Following on from my first read of a Bloomsbury Group reprint (“Miss Hargreaves”) I thought that it might be time I made the acquaintance of Mrs. Harris, who also comes highly recommended. It seems that Paul Gallico wrote four books of Mrs. Harris’s escapades, of which this book contains the first two, and it’s a very pretty Bloomsbury Group edition. I own three of these volumes now, and the design is super – a pastel cover with black silhouette design on the front, which varies and is relevant to the plot – very nice!

Anyway, Mrs. Harris (or ‘Arris, as she appears often) is a Cockney char from Battersea in London and has spent a straightforward, hard-working life, until she spies a Christian Dior dress in one of the client’s wardrobes. From that point on, her life changes – possessed with a need to own a Dior dress of her own, she scrimps and saves and has a small pools win until she has enough to fly off to Paris to find her dress. Needless to say, all does not go smoothly at first, but Mrs. Harris in her straightforward way affects people for the better – like a kind of magical creature she changes lives and attains her desires. while helping others with hers.

There’s a lovely array of supporting characters, some of whom are – Mrs. Butterfield, who is Mrs. Harris’s best friend, fellow char and back up when she needs help with her work; Mme Colbert, M. Fauvel and Natasha the model who all work at Dior; and the Marquis Hipolyte de Chassange, a venerable gentleman who has a pivotal role to play in the follow-up, “Mrs. Harris Goes to New York”.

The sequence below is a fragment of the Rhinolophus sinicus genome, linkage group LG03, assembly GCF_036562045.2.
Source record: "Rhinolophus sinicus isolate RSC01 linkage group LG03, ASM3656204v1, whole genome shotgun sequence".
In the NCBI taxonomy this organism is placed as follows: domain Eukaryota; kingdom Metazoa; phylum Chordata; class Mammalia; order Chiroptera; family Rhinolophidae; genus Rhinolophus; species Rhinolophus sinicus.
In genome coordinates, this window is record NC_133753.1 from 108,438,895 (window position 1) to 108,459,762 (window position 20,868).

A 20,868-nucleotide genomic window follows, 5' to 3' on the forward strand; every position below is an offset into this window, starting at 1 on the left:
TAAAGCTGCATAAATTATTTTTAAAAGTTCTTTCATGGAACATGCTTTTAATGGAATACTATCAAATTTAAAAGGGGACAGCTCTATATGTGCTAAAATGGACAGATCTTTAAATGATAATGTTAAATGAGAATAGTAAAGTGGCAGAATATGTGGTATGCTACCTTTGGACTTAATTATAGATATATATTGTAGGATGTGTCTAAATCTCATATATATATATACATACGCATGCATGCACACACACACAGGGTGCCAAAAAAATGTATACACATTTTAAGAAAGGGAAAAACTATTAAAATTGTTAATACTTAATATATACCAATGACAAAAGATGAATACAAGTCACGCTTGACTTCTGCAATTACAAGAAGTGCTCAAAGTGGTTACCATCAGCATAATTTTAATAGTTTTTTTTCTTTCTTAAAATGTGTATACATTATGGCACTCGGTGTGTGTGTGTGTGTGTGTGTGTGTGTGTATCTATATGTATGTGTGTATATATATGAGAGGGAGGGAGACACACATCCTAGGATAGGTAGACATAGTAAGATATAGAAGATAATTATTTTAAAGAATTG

The second volume, “Mrs. Harris goes to New York”, has a more convoluted plot, involving an attempt to get an orphan boy away from a hideous family and back to his American father, plus Mrs. Harris and Mrs. Butterfield helping Mrs. Schreiber, an American client, settle back into New York and get some proper staff. Along the way, Mrs. Harris explores a surprising amount of American and matters are eventually resolved, although once again, not in too predictable a way.

[Public domain], via Wikimedia Commons

These were fun books, an engaging read, but not quite what I expected. I suppose I thought they would be something like “Miss Pettigrew Lives For a Day”, which is one of the best feel-good books I’ve ever read. I couldn’t quite work out what it was about the Mrs. Harris stories that didn’t feel quite like “Miss Pettigrew” and reflecting on it, I think it was the fact that Gallico had to keep sticking a moral in. The spoiling of the dress; the constant set-backs and problems that beset Mrs. Harris and all her endeavours; the fact that in the end, Mrs. Harris has to be kept in her place, despite the fact she could charm the birds down from the trees, and have the captain of a ship in the palm of her hand. She has all these fine qualities and all these wonderful effects on people, but somehow is always let down. I also found Gallico’s homilies and cultural comments to be just a tad patronising at times – but this could be due to my reading the books from a 21st century viewpoint and not from the 1950s/1960s.

Maybe I’m being a little hyper-critical – “Miss Pettigrew” had a wonderful resolution where you felt everything ended up quite as it should be, and there’s no doubt that the Mrs. Harris books I’ve read so far have had happy endings. I just didn’t get quite as big an emotional lift from them as I expected – but there was some lovely description, a lot of humour that had me actually laughing out loud, and I did enjoy them – it will be interesting to see the effect Mrs. Harris has on Russia when I get to read the later books!

(Just don’t mention the cringingly clichéd Cockney accent…….)